Eighty per cent of all New Year’s resolutions fail by the second week of February, according to U.S. News and World Report. Only eight per cent of us actually follow through, according to Forbes. In fact, just over 50 per cent of us don’t even bother with New Year’s resolutions.
It may be that the goals we set are either too abstract or unrealistic.
So maybe it’s time to take a different approach to self-improvement.
Management gurus will tell you that a goal, to be achievable, must be SMART: specific, measurable, achievable, realistic and timely.
I was reminded of the SMART goals concept at a recent Toastmasters meeting. The speaker used his experience preparing for and running a marathon to explain how it works. But with all due respect to the speaker, I wonder how many in the audience that day will actually implement his recommendations once reality – the kids, the dog, aging parents, work – intrudes.
But there is another way to approach this problem. And for me, at least, it’s working.
I was feeling crummy: out of shape and always tired. I wanted to feel good.
That wouldn’t pass the test of an achievable goal from the SMART people. Besides, sometimes a goal is just too terminal, an achievement with an end point rather than a lifestyle change.
I envisioned myself feeling good, motivated and energetic. I thought about what that would look like and what could take me there.
Walking seemed like a good first step. It makes me feel good and it’s exercise, so I needed to set a walking standard. To start, it was 8,000 steps, the default setting on the Orbit fitness tracker I’d been wearing for a couple of years.
At first it was a struggle physically but over time, it became a little easier. I quickly discovered that beyond great exercise, walking gave me time to think. It’s also a great opportunity to practise my speeches and listen to podcasts. And I started having regular walking meetings with friends and colleagues before stopping for coffee.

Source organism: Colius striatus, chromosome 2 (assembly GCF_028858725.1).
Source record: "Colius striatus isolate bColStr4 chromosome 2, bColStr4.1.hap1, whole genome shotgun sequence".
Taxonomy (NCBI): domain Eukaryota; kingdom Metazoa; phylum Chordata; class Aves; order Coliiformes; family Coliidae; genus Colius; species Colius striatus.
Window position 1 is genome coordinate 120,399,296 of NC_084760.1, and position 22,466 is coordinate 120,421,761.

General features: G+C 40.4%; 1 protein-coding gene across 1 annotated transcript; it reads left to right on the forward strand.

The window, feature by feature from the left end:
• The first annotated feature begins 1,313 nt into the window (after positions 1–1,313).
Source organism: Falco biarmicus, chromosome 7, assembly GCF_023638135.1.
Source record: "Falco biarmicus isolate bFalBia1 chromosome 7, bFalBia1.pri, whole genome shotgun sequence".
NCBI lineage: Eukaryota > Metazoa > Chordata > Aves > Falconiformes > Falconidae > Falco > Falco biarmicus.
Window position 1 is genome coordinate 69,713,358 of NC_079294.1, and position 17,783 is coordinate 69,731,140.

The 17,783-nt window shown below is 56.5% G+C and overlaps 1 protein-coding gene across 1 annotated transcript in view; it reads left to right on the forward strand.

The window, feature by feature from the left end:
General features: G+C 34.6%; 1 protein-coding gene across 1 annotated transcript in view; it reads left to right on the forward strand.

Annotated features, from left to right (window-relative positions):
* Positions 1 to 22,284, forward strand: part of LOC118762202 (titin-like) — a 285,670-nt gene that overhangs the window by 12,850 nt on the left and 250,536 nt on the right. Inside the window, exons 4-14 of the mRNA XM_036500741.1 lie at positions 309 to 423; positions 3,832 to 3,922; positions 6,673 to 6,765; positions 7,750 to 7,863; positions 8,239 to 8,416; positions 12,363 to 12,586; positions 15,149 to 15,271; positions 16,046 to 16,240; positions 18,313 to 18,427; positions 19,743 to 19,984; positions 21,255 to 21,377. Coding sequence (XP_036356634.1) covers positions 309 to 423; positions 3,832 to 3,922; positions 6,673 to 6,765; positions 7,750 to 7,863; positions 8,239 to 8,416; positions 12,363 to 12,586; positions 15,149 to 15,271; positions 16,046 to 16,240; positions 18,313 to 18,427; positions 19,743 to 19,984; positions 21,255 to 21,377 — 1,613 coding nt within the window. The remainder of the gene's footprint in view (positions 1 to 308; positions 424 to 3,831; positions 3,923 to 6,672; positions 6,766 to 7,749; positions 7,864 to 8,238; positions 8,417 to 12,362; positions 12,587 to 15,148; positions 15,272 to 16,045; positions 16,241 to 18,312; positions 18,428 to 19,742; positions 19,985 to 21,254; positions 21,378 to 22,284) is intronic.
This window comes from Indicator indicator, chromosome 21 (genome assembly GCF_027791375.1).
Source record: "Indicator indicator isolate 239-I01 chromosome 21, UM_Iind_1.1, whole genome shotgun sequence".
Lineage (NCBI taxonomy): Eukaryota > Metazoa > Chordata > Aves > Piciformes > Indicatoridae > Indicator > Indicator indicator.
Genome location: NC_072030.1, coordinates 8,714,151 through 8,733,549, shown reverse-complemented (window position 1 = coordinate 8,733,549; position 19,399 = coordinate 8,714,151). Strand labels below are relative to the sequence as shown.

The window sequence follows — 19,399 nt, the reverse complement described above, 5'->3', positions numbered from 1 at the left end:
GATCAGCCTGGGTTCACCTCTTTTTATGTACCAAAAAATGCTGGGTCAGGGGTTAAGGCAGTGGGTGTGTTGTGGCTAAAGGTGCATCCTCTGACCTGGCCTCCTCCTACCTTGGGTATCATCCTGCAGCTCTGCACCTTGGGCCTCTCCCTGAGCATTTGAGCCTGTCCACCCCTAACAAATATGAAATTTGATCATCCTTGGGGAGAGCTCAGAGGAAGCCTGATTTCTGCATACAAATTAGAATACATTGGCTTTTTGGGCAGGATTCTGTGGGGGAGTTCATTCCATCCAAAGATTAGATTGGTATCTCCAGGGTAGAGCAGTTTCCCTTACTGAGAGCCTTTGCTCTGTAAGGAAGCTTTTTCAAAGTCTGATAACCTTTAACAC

I told everyone what I was doing. Some were amazed that anything could get me out from behind the keyboard but most have been actually quite encouraging. Sometimes the first thing people say to me now is: “Hi Greg, how many steps have you done today?”
Of course, some days are tough. But I just keep envisioning the prize – smiling and feeling good. I’m not giving up, whether it’s late at night, a cold winter day, I’m on holiday or sick as a dog.
Walking alone doesn’t guarantee fine health but it’s certainly a start.
A couple of months ago, I discovered the phrase “Imagination is realization,” from Dr. JoAnn Dahlkoetter, a marathon winner, keynote speaker and leading sports psychologist. She’s also the author of the best-selling book Your Performing Edge: The Total Mind-body Program for Excellence in Sports, Business and Life.
So now when I falter, I follow Dahlkoetter’s advice.
I’m certainly no Olympic athlete.
At first, a mere 6,000 steps a day was a grind, 8,000 steps a stretch and 10,000 a pipe dream. Now, I’m up to 15,000-plus on some days. I’ve met or exceeded my daily step goal every day since June 8, 2017 – some days even doubling it.
I rewarded myself by trading in my aging Orbit for a new FitBit Charge 2.
An old Chinese proverb says the best time to plant a tree was 20 years ago; the second best time is now.
I may have planted the tree at the second best time, but I’ve discovered a few valuable things. To have success, you need to take leadership of your life. You need to create a vision of what success will look like rather than make resolutions.
And you don’t have to wait until New Year’s Eve. You have 364 other days to choose from.
Troy Media columnist Greg Gazin, also known as the Gadget Guy and Gadget Greg, is a syndicated veteran tech columnist, small business and technology speaker, blogger, podcaster and author. Reach him @gadgetgreg or at GadgetGuy.ca.
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